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Overdiagnosis: B12 deficiency

Overdiagnosis: B12 deficiency

As part of our series on conditions that may be overdiagnosed, GP partner and trainer Dr David Coleman considers why and when we might be placing too much stock on vitamin B12 deficiency


Vitamin B12 deficiency is a relatively common condition with a range of causes and innumerable symptoms. Its prevalence peaks in the elderly population. The variable and often vague presentation, combined with the limitations of laboratory testing, often create a diagnostic challenge. The most common cause of vitamin B12 deficiency is the autoimmune disorder pernicious anaemia1, which affects the gastric mucosa and impacts the absorption of the vitamin.

B12 deficiency has become a contentious area of practice, with patients commonly reporting that they feel let down over their management3. This feeling was magnified during the early stages of the Covid pandemic when many practices paused injection clinics and converted patients to oral medication. A number of patient-focused campaign groups present a narrative of under-diagnosis and poor treatment. Meanwhile, many clinicians feel B12 deficiency is often overdiagnosed. My perspective is that our approach in general practice is inconsistent and that diagnoses will be missed and inappropriately made.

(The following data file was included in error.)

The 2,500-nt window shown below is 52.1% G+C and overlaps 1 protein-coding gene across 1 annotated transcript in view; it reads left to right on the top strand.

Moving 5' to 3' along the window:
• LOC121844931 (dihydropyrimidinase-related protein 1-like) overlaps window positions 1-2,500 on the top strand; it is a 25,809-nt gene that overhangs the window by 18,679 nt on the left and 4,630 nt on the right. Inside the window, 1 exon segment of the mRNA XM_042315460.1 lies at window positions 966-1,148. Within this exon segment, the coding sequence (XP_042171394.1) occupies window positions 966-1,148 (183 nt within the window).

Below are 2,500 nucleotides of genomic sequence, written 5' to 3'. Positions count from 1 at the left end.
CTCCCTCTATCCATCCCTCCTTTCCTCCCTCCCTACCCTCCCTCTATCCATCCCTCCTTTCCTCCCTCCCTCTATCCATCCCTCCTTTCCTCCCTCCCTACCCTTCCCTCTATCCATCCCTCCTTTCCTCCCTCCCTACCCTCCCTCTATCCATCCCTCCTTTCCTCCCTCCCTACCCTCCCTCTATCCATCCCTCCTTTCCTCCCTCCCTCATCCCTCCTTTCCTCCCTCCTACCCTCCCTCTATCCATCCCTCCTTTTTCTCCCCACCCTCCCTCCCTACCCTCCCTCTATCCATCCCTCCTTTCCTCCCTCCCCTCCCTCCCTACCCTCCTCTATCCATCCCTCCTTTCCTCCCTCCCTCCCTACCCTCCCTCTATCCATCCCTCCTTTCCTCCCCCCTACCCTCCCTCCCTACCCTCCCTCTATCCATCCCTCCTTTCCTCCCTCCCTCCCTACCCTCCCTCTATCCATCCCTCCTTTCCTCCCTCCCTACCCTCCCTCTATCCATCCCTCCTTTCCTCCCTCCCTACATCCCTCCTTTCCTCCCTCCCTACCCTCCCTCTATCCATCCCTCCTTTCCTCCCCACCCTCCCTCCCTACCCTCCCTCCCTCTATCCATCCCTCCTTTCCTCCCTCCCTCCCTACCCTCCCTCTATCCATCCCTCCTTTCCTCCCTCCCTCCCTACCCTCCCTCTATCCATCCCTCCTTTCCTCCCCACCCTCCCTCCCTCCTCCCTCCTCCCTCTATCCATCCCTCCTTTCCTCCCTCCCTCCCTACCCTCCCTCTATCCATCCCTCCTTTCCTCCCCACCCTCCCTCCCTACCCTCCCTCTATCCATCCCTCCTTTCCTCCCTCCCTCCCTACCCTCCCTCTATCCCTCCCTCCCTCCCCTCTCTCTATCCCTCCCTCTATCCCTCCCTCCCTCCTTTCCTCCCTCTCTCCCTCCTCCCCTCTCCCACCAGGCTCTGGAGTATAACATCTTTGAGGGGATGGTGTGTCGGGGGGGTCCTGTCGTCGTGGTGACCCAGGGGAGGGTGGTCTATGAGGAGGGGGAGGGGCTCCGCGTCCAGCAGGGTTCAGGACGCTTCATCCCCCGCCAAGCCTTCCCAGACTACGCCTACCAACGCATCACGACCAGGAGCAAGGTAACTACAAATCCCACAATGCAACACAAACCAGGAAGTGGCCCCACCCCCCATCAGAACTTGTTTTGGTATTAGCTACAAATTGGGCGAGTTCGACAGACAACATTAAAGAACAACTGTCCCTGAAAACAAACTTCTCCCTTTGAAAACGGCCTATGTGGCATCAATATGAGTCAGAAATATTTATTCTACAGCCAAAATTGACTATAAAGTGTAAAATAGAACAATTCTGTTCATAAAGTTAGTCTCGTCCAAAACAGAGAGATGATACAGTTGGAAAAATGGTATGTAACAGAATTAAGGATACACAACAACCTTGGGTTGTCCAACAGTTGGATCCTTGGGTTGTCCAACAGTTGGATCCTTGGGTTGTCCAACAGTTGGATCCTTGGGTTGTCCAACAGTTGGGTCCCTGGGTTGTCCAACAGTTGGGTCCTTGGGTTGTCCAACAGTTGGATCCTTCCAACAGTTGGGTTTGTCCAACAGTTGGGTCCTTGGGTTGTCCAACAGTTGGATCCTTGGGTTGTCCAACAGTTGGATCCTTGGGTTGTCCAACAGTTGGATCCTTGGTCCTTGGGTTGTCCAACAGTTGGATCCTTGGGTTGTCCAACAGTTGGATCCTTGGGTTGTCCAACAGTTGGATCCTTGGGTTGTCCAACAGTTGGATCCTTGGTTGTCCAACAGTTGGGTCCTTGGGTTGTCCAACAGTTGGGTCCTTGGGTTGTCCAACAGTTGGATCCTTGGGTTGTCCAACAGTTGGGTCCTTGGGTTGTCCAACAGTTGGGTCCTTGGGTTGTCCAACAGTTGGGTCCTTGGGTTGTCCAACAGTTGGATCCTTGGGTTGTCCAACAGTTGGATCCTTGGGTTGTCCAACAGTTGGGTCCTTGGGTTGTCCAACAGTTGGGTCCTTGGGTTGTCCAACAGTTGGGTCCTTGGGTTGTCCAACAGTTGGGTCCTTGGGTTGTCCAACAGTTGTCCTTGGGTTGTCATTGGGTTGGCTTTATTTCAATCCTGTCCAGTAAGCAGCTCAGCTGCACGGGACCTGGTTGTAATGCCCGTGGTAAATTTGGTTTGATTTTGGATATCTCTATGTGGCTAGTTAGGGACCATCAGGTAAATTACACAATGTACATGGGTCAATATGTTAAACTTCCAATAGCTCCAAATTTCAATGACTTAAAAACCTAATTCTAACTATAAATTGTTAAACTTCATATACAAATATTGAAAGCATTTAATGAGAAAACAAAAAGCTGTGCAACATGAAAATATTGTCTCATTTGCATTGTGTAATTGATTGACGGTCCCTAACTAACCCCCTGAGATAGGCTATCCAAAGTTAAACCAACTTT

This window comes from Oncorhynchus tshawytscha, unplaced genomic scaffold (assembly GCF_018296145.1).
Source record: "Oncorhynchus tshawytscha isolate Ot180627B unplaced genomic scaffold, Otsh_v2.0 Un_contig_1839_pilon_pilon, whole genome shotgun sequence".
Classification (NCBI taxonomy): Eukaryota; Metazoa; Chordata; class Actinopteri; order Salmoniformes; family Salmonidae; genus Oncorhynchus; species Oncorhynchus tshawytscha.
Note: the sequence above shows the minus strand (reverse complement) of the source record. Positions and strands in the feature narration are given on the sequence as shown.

Earlier this year, NICE published its first-ever draft guideline on the diagnosis and management of vitamin B12 deficiency in over-16s. The guidance recommends testing for people with at least one sign or symptom and one or more risk factors for the condition.

Actual prevalence

Approximately 6% of the British population is thought to be affected2, but there is a surprisingly lack of clarity regarding the condition’s diagnosis and management.

Common features

Patients may present with neurological symptoms (peripheral neuropathy, visual disturbance, cognitive features), haematological problems (anaemia, macrocytosis) or gastrointestinal issues suggestive of malabsorption. They may also describe non-specific features, such as fatigue or be entirely asymptomatic.

Vitamin B12 testing is recommended for patients with suggestive symptoms, but not routinely for non-specific symptoms unless initial tests revealed macrocytosis, for example.